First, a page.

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ERIC Number: ED465203
Record Type: RIE
Publication Date: 2002-Mar
Pages: 9
Abstractor: N/A
Reference Count: N/A
ISBN: N/A
ISSN: N/A
Resource Allocation: Targeting Funding for Maximum Impact. Policy Brief.
Miller, Kirsten
Researchers have questioned whether additional resources impact student achievement--essentially, whether money matters. This policy brief examines the connections between student achievement and resource allocation with the aim of providing policymakers with guidance in this area. Key points are that targeted resource allocation especially benefits disadvantaged children, that improving the classroom environment for current teachers may be more cost-effective and yield greater gains than just raising teacher salaries, and that family variables are among the strongest indicators of student achievement. Differences in NAEP scores between states with students who have similar family characteristics suggest that resource allocation does matter and that states and policymakers may benefit from a closer examination of where their resources are being spent. Early intervention, whether in small- or large-scale programs, appears to reduce placement in special-education classes, increase graduation rates, and decrease the likelihood that students will engage in criminal activity. Policy issues and objectives include class-size reduction, offering prekindergarten programs, and exploring methods of improving teacher quality. By considering the costs and returns on this country's investment in education, policymakers can ensure that education dollars are spent most effectively and help the children who need it most. (Contains 17 references.) (RT)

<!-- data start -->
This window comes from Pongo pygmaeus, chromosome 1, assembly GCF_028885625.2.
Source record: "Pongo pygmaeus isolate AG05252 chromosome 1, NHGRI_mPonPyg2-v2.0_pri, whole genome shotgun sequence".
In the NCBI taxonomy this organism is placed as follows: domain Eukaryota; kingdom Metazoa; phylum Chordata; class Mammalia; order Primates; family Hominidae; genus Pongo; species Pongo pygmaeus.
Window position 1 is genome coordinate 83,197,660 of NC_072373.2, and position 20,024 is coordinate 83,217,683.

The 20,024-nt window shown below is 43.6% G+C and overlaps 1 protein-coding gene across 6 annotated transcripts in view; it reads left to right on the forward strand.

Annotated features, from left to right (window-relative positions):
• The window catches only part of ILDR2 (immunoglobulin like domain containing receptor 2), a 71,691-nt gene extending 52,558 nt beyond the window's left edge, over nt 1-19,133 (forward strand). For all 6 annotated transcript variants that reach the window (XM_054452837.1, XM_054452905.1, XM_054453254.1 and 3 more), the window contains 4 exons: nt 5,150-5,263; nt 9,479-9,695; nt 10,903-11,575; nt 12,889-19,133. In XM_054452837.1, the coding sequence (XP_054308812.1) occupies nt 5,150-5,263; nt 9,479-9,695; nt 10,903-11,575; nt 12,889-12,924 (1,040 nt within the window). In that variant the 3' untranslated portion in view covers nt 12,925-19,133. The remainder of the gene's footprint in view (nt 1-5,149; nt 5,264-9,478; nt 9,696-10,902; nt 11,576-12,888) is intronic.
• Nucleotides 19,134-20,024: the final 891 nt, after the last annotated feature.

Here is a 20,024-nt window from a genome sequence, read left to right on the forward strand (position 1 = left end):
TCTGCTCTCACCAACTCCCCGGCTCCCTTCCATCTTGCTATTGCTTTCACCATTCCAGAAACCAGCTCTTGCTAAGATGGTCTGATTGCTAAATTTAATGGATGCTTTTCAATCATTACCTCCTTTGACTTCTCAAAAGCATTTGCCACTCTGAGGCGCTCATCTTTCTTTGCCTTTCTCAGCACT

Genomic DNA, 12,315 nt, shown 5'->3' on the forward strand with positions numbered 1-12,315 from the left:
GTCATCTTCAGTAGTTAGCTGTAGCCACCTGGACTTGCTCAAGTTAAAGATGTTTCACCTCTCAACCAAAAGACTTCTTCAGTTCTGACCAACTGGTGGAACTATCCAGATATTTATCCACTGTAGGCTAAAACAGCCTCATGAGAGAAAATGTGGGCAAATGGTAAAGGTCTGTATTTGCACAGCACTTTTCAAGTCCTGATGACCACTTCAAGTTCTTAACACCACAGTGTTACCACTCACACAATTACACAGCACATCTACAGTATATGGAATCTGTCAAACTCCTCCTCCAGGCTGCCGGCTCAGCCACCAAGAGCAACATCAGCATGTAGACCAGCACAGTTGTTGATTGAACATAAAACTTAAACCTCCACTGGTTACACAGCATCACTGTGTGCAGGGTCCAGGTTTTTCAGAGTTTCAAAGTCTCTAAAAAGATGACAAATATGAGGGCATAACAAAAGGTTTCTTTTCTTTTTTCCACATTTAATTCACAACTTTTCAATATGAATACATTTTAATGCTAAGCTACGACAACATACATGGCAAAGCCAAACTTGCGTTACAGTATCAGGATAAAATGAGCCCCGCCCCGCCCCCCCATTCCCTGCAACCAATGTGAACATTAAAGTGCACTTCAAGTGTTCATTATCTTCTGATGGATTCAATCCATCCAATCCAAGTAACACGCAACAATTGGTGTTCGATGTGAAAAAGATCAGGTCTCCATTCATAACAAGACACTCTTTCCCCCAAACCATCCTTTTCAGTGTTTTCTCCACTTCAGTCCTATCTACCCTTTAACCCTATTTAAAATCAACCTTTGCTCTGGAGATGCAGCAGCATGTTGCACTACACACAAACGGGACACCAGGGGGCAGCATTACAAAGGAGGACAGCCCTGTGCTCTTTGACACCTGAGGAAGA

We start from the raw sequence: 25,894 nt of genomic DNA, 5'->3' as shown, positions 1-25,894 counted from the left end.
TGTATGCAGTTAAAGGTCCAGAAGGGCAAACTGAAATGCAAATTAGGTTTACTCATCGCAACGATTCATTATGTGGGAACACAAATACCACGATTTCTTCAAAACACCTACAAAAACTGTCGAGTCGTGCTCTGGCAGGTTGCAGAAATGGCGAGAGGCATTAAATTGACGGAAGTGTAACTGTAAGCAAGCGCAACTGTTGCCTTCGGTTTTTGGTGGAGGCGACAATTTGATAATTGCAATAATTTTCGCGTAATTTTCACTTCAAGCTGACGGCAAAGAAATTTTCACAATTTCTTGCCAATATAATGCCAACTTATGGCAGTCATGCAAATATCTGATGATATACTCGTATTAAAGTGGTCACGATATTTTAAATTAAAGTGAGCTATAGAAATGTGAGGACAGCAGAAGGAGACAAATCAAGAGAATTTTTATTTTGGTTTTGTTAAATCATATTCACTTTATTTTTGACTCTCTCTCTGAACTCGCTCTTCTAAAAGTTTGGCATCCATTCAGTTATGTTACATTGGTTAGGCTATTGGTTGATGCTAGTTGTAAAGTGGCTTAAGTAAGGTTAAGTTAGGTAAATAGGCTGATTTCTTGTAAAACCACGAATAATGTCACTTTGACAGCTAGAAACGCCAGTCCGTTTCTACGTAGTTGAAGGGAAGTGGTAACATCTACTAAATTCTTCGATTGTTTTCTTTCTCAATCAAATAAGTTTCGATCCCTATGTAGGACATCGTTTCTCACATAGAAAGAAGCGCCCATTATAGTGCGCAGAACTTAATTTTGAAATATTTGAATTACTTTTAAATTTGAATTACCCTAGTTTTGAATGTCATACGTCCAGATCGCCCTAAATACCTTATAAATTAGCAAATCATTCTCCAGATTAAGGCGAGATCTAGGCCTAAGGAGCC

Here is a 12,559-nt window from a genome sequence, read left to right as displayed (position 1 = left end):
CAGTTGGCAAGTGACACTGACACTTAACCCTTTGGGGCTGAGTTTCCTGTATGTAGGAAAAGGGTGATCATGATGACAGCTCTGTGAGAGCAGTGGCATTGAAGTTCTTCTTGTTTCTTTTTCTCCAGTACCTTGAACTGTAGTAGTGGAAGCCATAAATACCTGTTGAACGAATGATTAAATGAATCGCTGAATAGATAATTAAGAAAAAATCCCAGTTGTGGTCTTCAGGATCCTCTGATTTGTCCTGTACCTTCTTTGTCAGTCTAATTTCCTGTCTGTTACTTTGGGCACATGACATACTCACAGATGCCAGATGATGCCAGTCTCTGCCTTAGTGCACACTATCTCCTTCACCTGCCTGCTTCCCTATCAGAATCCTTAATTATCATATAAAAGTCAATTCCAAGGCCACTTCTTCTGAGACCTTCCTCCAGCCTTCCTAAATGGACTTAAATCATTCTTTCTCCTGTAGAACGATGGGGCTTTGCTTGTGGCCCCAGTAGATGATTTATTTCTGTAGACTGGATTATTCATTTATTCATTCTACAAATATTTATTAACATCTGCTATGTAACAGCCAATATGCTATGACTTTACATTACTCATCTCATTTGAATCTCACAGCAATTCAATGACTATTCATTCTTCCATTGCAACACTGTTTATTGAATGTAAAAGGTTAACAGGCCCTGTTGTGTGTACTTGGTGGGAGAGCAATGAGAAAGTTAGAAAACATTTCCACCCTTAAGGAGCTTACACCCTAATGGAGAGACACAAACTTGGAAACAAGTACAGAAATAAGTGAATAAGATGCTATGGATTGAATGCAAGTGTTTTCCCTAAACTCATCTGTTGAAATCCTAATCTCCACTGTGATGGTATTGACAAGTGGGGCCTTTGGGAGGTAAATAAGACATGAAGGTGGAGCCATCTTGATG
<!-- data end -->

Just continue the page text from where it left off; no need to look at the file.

Mid-Continent Research for Education and Learning, 2550 S. Parker Rd., Suite 500, Aurora, CO 80015. Tel: 303-337-0990; Fax: 303-337-3005; e-mail: info@mcrel.org; Web site: http://www.mcrel.org.
Publication Type: Information Analyses
Education Level: N/A
Audience: N/A
Language: English
Sponsor: Office of Educational Research and Improvement (ED), Washington, DC.
Authoring Institution: Mid-Continent Research for Education and Learning, Aurora, CO.
Note: This policy brief is based on a presentation given by David Grissmer, Senior Management Scientist at RAND, to McREL staff and board members on January 3, 2002.